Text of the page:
Dork Age: Television Networks
Sometimes, problems with a hit show or a collection of them can throw an entire television network into a rough patch. A poorly-thought out case of Network Decay
can also trigger this.
open/close all folders
- NBC has gone through two of these in its history.
- The first one was during Fred Silverman's tenure as president and CEO, 1978–81. Hot off of his success turning ABC into a titan in 1975–78, NBC brought him on hoping that lightning would strike twice. What they got instead was a slew of gimmicky shows that were often canceled after only a season, with failures like Supertrain and Pink Lady And Jeff being among the most notorious. The former hit Saturday Night Live went through its first Dork Age during the 1980-81 season, and was nearly canceled after the F-bomb dropped on the Charlene Tilton episode. Morale at the network crumbled with each passing year spent in a distant third behind ABC and CBS; Al Franken ran the famous "Limo for the Lame-O" sketch on SNL skewering Silverman's handling of the network (which led to Franken getting sacked and, with it, the aforementioned Dork Age the following season), while the production studio and singers responsible for NBC's "We're Proud as a Peacock!" campaign song recorded a hilarious parody version mocking Silverman.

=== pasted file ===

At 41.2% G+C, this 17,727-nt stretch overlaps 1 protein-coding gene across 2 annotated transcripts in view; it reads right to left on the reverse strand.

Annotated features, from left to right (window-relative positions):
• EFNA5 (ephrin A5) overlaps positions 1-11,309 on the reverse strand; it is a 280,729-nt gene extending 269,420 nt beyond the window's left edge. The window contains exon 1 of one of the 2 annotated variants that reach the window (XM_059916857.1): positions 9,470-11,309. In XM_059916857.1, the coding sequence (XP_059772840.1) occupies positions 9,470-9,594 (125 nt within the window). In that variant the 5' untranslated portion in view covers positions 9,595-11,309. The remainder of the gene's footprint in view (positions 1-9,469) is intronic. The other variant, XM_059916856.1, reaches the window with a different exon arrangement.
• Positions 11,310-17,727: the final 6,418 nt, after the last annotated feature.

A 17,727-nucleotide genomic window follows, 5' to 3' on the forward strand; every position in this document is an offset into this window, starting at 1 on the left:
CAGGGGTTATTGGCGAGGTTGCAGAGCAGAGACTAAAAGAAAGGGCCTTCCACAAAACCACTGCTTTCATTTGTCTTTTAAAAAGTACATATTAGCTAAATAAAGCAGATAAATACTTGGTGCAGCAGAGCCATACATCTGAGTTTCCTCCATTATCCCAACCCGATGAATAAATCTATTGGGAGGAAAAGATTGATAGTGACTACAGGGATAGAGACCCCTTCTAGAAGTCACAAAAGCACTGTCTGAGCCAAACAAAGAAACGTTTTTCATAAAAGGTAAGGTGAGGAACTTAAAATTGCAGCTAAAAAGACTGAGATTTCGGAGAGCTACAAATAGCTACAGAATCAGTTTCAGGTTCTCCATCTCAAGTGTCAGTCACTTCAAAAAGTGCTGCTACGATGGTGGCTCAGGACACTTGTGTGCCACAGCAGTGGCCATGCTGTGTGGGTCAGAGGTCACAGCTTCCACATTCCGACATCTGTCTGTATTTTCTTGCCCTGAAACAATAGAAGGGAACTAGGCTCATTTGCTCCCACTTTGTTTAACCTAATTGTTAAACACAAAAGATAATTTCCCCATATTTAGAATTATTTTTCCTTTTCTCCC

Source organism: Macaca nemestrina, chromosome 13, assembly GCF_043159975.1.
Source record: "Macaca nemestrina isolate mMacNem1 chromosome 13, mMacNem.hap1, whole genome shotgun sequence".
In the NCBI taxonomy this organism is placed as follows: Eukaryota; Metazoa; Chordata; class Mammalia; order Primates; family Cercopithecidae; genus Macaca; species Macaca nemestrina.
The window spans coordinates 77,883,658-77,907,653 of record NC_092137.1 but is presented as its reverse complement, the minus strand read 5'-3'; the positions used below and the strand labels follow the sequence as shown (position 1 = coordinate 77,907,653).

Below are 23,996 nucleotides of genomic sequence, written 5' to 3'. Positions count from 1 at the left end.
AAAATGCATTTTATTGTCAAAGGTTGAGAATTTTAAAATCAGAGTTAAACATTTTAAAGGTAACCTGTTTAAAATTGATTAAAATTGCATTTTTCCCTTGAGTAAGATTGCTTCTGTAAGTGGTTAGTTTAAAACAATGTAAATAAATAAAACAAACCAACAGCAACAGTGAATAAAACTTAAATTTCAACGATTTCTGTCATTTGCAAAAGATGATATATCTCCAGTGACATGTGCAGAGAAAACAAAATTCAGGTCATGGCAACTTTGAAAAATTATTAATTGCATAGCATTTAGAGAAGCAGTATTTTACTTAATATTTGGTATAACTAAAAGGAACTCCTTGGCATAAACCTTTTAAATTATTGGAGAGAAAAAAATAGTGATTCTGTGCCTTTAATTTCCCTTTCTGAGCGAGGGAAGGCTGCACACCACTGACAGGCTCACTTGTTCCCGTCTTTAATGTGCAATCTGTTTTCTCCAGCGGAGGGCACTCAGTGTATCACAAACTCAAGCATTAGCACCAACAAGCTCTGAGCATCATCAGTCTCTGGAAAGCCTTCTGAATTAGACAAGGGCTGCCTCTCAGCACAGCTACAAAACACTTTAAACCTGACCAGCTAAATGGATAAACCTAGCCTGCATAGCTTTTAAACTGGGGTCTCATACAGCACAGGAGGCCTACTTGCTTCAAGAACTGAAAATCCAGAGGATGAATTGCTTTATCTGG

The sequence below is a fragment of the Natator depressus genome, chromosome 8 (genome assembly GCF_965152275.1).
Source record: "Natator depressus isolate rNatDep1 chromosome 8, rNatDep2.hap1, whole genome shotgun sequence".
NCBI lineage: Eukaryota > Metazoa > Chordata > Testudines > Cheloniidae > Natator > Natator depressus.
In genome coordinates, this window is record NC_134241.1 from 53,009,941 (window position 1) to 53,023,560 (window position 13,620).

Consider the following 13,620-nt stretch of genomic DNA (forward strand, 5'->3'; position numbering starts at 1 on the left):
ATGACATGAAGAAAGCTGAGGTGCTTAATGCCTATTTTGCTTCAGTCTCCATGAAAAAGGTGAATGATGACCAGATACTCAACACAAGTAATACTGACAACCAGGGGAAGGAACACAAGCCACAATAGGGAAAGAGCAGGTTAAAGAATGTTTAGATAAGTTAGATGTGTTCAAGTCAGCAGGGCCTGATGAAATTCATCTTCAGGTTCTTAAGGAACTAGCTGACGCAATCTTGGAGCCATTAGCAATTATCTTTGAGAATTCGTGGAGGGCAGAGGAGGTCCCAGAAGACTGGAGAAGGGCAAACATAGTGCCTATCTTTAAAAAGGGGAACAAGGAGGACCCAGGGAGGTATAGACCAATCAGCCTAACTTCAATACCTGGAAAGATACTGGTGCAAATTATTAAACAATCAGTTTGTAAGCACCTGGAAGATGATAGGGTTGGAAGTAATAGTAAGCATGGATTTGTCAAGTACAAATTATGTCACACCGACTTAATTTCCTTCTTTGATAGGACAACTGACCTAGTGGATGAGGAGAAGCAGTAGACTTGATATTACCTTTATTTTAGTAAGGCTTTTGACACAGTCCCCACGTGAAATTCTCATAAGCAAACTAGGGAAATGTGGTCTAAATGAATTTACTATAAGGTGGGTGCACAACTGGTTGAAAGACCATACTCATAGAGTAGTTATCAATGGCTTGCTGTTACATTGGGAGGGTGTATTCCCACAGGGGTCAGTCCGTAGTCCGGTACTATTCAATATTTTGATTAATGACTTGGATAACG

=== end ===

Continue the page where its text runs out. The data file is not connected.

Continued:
The final straw came when the US Olympic team boycotted the 1980 Moscow Olympics as a result of the Soviet Invasion of Afghanistan, resulting in an Eastern Bloc-dominated affair that few Americans were interested in watching — very bad news for the network that had bet the farm on Olympic programming that year to turn its fortunes around. Between that and the financial troubles of NBC's corporate owners, the electronics company RCA, it was speculated that the network would be shut down or sold off in a matter of years in order to prevent RCA from going bankrupt.
Fortunately for NBC, in 1981 they ousted Silverman and brought in Grant Tinker (co-founder of MTM Enterprises) as the new chairman and CEO, and put Brandon Tartikoff in charge of programming duties. Together, despite a few false starts, Tinker and Tartikoff oversaw the beginning of a golden age for NBC that would last for nearly two decades, with the network dominating the ratings and, in particular, being responsible for many of the great American sitcoms of The Eighties and The Nineties.